Safe Drinking Water Foundation (SDWF) is a registered Canadian charity and has been one since January 1998 (#868384892RR0001).
Our Mission, Vision and Goals
We will educate the leaders of today and tomorrow about drinking water quality issues to realize our goal of safe drinking water being available to every Canadian.
To reaffirm and promote all people's right to safe drinking water. With a focus on developing partnerships with rural communities throughout Canada and around the world, we intend to effect change at the municipal, provincial, and federal levels as well as within civil society and industries involved in the protection and production of public water supplies.
We will deliver high quality, hands-on educational programs to thousands of classrooms in order to educate students, the leaders of tomorrow, about drinking water quality issues and solutions.
Our vision will be reached in Canada when the following goals have been achieved:
• National drinking water regulations are implemented and enforced, resulting in all communities in Canada having access to truly safe drinking water.
• The federal government of Canada recognizes at the United Nations that water is a basic human right.
SDWF is a registered Canadian charity. Its primary purpose is to educate community leaders, politicians, engineers, health officials, students and the general public about drinking water quality issues and solutions. The SDWF accomplishes this by developing and distributing high quality, hands-on educational programs to thousands of schools, delivering webinars, and maintaining a massive website with lots of information available free of charge.
SDWF is independent from municipal, provincial and federal governments and led by a Board of Directors.
SDWF emphasizes sound solutions to poor quality water.
Organizations and individuals can donate in-kind support, monetary support or facility support to SDWF.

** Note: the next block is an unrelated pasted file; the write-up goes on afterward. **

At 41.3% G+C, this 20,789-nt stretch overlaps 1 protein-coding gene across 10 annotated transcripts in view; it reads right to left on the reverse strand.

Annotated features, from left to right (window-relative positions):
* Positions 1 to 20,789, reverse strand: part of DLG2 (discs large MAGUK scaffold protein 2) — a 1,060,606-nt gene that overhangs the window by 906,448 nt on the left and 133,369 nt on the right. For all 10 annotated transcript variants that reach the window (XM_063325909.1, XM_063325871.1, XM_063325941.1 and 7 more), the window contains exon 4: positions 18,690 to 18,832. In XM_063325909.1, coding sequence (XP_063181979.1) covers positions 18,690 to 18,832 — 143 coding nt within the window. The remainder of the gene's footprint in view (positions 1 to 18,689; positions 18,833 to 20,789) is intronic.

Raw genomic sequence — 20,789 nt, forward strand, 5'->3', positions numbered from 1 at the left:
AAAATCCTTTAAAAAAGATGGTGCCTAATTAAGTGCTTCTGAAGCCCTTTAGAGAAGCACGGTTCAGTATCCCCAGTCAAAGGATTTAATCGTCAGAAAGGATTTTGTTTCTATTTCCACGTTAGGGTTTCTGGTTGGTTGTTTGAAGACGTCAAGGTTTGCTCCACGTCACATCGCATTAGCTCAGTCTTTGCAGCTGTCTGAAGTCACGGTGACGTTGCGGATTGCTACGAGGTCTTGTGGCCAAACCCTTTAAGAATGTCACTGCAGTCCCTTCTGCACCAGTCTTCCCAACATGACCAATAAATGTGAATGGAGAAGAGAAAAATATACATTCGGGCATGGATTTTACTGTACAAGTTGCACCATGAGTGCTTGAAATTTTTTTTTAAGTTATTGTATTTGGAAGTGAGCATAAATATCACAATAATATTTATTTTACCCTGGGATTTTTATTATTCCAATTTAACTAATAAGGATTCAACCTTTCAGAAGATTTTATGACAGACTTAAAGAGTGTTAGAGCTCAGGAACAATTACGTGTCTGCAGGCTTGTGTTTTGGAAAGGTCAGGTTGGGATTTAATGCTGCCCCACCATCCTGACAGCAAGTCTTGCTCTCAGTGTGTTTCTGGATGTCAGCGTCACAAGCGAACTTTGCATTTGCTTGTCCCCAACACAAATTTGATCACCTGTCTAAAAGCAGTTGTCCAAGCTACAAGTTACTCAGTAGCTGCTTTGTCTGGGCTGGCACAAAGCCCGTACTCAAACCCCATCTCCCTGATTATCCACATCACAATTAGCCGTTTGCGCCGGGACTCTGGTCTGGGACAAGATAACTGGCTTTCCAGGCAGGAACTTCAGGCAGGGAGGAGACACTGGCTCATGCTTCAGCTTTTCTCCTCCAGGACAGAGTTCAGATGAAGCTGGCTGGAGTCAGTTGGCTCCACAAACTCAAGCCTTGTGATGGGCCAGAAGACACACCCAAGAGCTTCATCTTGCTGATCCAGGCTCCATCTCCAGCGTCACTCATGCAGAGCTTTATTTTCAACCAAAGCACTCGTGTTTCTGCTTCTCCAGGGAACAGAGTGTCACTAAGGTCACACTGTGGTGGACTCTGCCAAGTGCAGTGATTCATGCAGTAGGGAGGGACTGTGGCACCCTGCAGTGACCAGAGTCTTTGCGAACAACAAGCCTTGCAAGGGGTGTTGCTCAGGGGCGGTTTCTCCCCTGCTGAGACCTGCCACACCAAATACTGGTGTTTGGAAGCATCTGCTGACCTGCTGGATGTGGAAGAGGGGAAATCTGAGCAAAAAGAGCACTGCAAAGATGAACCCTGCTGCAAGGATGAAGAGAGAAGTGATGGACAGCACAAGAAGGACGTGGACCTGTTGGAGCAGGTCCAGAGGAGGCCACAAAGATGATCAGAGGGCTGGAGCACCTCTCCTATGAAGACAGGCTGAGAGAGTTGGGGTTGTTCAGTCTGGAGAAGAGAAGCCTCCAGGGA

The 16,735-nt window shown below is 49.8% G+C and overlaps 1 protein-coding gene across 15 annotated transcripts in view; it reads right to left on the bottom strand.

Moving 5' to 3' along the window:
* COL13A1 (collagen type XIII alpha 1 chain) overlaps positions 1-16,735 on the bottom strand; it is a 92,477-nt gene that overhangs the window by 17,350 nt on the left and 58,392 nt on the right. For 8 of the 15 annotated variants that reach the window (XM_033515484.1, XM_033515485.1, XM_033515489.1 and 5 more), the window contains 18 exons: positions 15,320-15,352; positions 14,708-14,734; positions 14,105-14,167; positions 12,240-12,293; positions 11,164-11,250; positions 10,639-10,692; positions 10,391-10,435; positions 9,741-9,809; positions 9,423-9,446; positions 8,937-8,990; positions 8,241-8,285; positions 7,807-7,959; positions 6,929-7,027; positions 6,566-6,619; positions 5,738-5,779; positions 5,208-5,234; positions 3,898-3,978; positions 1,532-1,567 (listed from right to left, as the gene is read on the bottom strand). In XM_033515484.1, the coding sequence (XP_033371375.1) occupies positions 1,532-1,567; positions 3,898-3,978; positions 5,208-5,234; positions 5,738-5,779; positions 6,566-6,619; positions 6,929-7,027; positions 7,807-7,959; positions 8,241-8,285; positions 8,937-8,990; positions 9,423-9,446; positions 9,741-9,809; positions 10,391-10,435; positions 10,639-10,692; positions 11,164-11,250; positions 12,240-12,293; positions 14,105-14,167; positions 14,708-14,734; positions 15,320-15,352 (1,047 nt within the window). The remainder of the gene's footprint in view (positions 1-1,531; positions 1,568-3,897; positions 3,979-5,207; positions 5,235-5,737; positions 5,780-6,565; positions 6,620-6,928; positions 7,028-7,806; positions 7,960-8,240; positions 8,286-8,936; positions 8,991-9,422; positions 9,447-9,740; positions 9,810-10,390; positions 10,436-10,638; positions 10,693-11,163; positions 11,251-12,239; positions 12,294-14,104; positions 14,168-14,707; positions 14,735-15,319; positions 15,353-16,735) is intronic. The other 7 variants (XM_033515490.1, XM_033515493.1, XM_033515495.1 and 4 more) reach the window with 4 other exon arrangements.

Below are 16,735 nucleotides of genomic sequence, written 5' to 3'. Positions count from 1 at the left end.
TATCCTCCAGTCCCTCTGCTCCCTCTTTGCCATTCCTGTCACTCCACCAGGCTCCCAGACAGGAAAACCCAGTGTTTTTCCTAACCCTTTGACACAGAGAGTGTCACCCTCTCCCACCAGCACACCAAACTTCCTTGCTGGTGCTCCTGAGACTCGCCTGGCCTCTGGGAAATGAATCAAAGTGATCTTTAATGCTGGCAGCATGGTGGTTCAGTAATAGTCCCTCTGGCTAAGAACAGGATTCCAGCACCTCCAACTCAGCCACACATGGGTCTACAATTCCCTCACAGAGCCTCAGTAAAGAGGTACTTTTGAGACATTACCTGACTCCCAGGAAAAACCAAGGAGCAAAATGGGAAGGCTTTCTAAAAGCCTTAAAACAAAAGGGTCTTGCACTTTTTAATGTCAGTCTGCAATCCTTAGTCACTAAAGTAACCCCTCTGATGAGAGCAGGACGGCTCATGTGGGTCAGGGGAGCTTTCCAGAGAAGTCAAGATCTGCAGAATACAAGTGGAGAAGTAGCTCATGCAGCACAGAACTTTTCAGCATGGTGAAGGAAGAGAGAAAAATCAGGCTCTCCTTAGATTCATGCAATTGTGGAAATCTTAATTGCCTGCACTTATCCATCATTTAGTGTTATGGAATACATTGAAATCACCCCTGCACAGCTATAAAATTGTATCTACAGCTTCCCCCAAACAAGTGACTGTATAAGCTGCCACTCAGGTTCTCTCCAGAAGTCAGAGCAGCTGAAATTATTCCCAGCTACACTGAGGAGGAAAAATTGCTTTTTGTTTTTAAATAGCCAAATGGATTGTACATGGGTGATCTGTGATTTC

the need for the safe drinking water foundation
Most source waters used for drinking water purposes in the world are not safe to drink without treatment. All too frequently, this water is consumed without treatment or with inadequate treatment. This results in human illness, which is a major concern in most rural areas in both developed and developing countries. The World Health Organization estimates that 5 million people die annually from water-borne diseases. The people that are most vulnerable to water-borne disease are the very young, pregnant women, the elderly and people with weakened immune systems.
People may think that unsafe drinking water is a problem only in developing countries and not in developed countries such as Canada. However, one need only venture outside the limits of major urban centres to find water treatment practices and source waters that have more in common with developing countries than with developed countries. Most people also believe that municipal, provincial and federal government agencies will provide safe drinking water. Unfortunately, the problems encountered by individual users and small rural communities in trying to make poor source waters safe for consumption are often too large, resulting in water that is not safe to drink.
Unsafe drinking water is a much greater problem than we think. Some diseases that are attributed to other causes are actually due to the drinking water. The presence of pathogenic microbes in drinking water supplies has prompted the U.S. Environmental Protection Agency to consider regulation of viruses, bacteria and protozoa in addition to several already covered by the Safe Drinking Water Treatment Rule. New microorganisms for regulatory consideration include, for example, the hepatitis A virus. SDWF has targeted the "uniquely poor" source waters of the Canadian Prairies as the major recipient of SDWF activities.
It is vital that SDWF educate students about drinking water quality issues and solutions as they will become the engineers, health officials, community leaders, politicians, teachers, and scientists of the future. Hands-on methods are the most effective manner in which to teach students and, therefore, we send kits which include hands-on, real life activities to students in an effort to make the concepts memorable. It is by educating students that we will have future leaders who are well-informed and have the aspiration to improve the drinking water quality situation in rural and First Nation communities.